The Social Media Sites That Pose a Unique Risk to Teenagers
The lure and danger of interactive virtual platforms
Posted Jun 28, 2020
As parents, we worry just as much about our teenagers now as we did back in the days before the Internet. We are concerned about keeping them safe after school, when they go out with their friends, and almost anytime they are not home. Now, with the amount of time they spend online, we are worried about where they are and what they are doing when they are under our own roof.
Virtual platforms like Zoom, that host a wide variety of meet-ups featuring topics from sports to music, cooking to travel, and everything in between, are easy to find and easy to join. But so are other types of chatrooms—specifically geared to adolescents. These might just be the most dangerous. So because our young people have the opportunity to meet more people than ever before, the question is, who are they meeting and what are they talking about?
Meeting Friends in All the Wrong Places: The Unique Danger of Chat Rooms
The virtual world affords users the opportunity to interact with other people from all across the globe, from all demographic backgrounds, and of all ages. It is also a place where fact-checking can be difficult, due to the ease with which users can (and do) misrepresent themselves. This justifiably worries parents whose teenagers spend a lot of time online. But are young people at greater risk depending on what type of virtual platforms they use? Research appears to say yes.
Janis Wolak et al. (2010) in a piece entitled “Online ‘Predators’ and Their Victims” examined this issue, among many others.[i] They note previous research found that visiting chatrooms is an interactive behavior related to receiving aggressive sexual solicitations. They note that chatrooms, unlike static platforms, permit direct, immediate communication between users, and according to research, chatrooms geared to adolescents often include “explicit sexual talk, sexual innuendo, and obscene language.” Wolak et al. note that this type of sexually charged atmosphere may attract Internet child predators.
Certain types of adolescents may be at higher risk in chatrooms due to increased vulnerability. Wolak et al. note that young people who spend time in chatrooms are more likely to have a history of sexual abuse, more likely to engage in risky behavior, have problems with parents, and to experience negative emotions such as depression, sadness, or loneliness. They further acknowledge that chatrooms may provide a place for young people who lack social skills, or are otherwise shy or lonely, to form relationships online, that are difficult to form offline.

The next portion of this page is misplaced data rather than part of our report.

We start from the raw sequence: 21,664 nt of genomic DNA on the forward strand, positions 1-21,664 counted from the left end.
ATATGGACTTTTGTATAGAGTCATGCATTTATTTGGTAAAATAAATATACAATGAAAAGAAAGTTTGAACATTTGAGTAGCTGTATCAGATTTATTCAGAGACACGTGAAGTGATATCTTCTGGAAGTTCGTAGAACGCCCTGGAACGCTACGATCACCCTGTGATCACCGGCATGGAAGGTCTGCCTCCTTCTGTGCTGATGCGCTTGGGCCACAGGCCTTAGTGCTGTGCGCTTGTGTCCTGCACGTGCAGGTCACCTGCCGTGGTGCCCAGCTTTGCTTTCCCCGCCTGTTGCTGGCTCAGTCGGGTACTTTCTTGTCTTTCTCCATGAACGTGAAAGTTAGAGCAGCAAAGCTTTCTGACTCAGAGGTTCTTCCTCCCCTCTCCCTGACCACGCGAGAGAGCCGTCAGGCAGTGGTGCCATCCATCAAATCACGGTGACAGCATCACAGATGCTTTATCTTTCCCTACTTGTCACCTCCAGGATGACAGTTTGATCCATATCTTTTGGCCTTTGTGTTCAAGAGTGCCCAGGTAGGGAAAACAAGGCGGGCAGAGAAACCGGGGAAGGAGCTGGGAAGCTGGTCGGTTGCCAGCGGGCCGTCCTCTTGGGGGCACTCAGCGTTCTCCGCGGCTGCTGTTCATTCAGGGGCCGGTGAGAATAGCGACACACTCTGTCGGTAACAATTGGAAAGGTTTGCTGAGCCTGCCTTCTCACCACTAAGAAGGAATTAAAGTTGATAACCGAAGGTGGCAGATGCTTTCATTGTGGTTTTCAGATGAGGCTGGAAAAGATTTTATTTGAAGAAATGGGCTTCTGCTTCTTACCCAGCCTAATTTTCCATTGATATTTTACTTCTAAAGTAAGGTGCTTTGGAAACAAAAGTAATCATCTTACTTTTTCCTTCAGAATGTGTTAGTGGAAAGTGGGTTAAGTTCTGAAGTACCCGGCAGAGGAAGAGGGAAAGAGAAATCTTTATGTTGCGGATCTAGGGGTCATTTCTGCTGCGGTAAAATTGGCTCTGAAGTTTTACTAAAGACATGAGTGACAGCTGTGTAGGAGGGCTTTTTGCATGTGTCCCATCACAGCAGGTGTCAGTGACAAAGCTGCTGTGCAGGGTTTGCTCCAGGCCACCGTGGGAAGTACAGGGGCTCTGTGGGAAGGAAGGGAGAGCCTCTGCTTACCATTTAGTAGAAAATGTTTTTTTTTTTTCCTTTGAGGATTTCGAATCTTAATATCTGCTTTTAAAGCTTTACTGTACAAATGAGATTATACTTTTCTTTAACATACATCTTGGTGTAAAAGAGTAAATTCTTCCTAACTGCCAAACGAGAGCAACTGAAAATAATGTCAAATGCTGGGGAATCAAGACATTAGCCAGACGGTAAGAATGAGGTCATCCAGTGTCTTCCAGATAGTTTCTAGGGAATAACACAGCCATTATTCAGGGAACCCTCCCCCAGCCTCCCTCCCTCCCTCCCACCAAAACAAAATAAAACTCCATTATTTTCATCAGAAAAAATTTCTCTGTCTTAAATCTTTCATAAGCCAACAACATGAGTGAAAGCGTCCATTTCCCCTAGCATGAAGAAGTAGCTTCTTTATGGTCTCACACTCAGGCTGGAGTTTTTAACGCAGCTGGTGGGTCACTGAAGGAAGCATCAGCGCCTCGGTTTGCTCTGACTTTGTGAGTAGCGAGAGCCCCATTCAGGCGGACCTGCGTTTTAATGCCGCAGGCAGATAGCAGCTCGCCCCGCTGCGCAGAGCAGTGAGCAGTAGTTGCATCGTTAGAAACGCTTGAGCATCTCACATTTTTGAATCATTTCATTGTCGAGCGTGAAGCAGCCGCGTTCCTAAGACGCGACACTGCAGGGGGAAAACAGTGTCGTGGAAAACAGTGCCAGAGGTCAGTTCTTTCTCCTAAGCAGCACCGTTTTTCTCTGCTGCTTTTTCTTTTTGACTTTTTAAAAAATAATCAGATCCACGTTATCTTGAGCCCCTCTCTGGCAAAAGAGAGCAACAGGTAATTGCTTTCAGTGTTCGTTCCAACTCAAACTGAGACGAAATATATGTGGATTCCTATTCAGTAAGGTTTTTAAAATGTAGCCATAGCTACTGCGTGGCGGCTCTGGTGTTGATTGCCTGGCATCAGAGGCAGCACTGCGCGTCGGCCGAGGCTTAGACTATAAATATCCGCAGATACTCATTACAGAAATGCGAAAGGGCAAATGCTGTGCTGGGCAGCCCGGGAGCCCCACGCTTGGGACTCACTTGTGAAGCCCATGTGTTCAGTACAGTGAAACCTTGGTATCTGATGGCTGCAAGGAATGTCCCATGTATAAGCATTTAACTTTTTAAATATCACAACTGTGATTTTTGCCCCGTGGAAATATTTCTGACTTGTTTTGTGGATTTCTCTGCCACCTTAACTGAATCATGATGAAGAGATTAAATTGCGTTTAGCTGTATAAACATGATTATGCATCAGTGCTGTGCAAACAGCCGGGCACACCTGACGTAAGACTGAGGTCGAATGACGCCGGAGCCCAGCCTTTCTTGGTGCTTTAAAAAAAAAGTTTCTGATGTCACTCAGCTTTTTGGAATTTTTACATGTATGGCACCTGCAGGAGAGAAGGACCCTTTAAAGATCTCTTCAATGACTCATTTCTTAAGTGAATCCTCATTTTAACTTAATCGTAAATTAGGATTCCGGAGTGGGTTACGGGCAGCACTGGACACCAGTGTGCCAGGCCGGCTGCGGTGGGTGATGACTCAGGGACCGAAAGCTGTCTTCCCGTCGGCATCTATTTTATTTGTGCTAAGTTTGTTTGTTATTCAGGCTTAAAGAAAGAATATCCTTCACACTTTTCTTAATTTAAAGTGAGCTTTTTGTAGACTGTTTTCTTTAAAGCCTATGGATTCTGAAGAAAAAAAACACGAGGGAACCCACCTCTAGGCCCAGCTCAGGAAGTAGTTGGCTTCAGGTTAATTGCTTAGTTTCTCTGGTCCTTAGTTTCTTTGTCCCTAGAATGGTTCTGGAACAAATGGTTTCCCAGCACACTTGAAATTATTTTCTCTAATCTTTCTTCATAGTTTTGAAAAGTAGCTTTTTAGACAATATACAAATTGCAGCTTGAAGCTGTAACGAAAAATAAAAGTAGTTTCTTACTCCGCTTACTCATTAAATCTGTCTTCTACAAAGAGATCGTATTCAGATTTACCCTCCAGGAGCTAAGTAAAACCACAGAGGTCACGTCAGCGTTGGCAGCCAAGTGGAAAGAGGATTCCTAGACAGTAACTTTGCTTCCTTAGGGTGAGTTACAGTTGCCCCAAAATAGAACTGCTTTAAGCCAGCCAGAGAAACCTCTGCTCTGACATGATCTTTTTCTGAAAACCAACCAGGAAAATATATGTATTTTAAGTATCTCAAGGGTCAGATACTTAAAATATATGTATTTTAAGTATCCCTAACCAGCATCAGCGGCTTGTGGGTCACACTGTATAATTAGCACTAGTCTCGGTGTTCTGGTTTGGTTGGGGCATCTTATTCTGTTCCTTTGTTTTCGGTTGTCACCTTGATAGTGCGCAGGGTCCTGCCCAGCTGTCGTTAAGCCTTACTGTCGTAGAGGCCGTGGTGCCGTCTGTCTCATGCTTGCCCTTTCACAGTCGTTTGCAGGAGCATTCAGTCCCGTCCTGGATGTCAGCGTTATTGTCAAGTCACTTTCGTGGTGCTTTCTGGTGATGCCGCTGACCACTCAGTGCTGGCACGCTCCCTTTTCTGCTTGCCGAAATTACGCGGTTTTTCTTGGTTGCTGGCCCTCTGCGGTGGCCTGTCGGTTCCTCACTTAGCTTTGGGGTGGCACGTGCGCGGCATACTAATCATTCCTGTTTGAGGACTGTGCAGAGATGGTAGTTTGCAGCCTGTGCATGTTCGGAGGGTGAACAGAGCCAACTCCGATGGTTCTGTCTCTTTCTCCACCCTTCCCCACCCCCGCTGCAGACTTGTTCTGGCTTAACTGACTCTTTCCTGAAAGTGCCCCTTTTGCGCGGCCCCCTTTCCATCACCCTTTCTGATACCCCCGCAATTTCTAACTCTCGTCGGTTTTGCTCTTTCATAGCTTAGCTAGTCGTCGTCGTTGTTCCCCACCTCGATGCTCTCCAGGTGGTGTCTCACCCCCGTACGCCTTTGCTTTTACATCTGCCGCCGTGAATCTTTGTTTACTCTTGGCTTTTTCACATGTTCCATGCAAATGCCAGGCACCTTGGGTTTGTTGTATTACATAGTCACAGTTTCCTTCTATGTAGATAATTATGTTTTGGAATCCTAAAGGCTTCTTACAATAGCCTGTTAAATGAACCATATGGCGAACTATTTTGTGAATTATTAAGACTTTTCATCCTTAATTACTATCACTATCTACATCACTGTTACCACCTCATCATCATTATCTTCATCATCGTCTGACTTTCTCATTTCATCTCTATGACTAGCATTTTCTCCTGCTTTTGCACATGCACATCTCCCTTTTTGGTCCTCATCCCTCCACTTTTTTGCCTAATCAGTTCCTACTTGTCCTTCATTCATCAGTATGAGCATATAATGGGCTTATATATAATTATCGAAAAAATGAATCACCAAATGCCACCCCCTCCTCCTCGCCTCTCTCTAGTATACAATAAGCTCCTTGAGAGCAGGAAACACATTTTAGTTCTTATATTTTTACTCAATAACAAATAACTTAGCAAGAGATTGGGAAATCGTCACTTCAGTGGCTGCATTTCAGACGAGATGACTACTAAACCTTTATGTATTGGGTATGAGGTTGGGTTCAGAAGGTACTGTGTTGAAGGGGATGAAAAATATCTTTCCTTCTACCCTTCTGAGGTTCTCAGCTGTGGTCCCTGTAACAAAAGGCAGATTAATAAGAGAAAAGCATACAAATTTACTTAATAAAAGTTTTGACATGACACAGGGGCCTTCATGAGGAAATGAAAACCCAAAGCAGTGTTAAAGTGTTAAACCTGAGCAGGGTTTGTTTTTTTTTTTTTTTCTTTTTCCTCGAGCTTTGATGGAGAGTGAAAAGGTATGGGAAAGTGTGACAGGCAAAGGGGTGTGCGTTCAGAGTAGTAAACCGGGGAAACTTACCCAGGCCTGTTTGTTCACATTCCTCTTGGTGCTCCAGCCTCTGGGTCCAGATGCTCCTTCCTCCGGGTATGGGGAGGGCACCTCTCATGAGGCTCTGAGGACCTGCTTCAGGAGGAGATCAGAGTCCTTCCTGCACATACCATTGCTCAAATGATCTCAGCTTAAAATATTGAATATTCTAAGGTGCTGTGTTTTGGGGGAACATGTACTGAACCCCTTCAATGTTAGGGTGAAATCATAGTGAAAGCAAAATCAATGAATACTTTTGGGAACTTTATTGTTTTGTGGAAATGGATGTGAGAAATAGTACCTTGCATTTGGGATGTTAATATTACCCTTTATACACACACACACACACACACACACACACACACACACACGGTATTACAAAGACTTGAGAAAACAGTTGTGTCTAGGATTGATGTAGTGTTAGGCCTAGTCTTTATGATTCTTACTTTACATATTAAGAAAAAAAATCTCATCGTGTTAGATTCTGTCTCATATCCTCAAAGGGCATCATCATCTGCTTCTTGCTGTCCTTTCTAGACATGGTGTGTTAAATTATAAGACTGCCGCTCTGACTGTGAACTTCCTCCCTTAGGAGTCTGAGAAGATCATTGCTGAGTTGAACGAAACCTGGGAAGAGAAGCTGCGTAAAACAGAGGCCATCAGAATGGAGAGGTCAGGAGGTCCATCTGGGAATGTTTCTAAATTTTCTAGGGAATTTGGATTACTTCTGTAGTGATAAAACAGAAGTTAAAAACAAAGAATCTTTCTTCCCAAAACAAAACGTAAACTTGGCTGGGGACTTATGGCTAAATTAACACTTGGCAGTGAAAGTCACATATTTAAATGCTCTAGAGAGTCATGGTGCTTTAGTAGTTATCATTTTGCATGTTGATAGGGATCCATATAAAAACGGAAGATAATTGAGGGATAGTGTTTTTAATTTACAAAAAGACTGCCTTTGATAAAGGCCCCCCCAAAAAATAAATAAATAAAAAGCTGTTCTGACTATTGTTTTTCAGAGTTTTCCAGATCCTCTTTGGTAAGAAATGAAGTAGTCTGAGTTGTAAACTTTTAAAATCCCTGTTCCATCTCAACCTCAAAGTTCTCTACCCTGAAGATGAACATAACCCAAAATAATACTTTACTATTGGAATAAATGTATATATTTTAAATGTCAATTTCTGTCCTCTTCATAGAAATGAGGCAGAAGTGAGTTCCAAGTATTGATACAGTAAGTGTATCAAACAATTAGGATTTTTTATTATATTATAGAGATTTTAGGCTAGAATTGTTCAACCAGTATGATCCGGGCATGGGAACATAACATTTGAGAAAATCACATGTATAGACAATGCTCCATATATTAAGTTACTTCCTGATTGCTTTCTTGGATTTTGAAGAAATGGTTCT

Although interactive virtual platforms appeal to young people of different ages, adolescents differ in their ability to navigate social interaction in a chat room. Wolak et al. note that particularly younger children may not be prepared developmentally to face explicit sexual invitations—either in terms of how to avoid them, or to respond. This is important, because chatrooms are frequently used by child predators. But what ages are they targeting? Usually, children who are old enough to respond to their advances.
Where The Teenagers Are
Young children are generally not spending their time on the Internet meeting friends; teenagers are. Accordingly, online predators usually target adolescents. Wolak et al. explain that consequently, these offenders do not fit the clinical profile of pedophiles, who are attracted sexually to prepubescent children. And as a practical matter, adolescents are also more likely to be unsupervised online than younger children, which makes them easier for a predator to correspond with.
Wolak et al. note that in one of the studies they reviewed, most online predators met their victims in chatrooms. They cite different research studies corroborating this danger, showing in one study that about a third of young people who received sexual solicitations online received them in chatrooms, and in another, that young people were more likely to receive sexual solicitations through chatrooms or instant messages than through social network sites.
Accordingly, they advise that given these findings, adolescent vulnerability online appears to depend more on interactive behavior than by posting personal information—which they describe as a relatively “passive” activity.
Nonetheless, Internet safety is always enhanced by withholding personal identifying information when interacting with strangers, whether in chatrooms or other types of social media sites. Less is more in most online settings, considering the ease with which such information can be accessed, and acted upon.
Protection is Prevention
Knowing the differences between how different types of online platforms operate, as well as the risks associated with each type is vital to ensuring our youth are protected online. Good communication and relationships enhance the ability of family and friends to monitor the online activity of teenagers, who spend a significant amount of time socializing both on and offline.
[i] Wolak, Janis, David Finkelhor, Kimberly J. Mitchell, and Michele L. Ybarra. 2010. “Online ‘Predators’ and Their Victims: Myths, Realities, and Implications for Prevention and Treatment.” Psychology of Violence 1 (S): 13–35. doi:10.1037/2152-0828.1.S.13.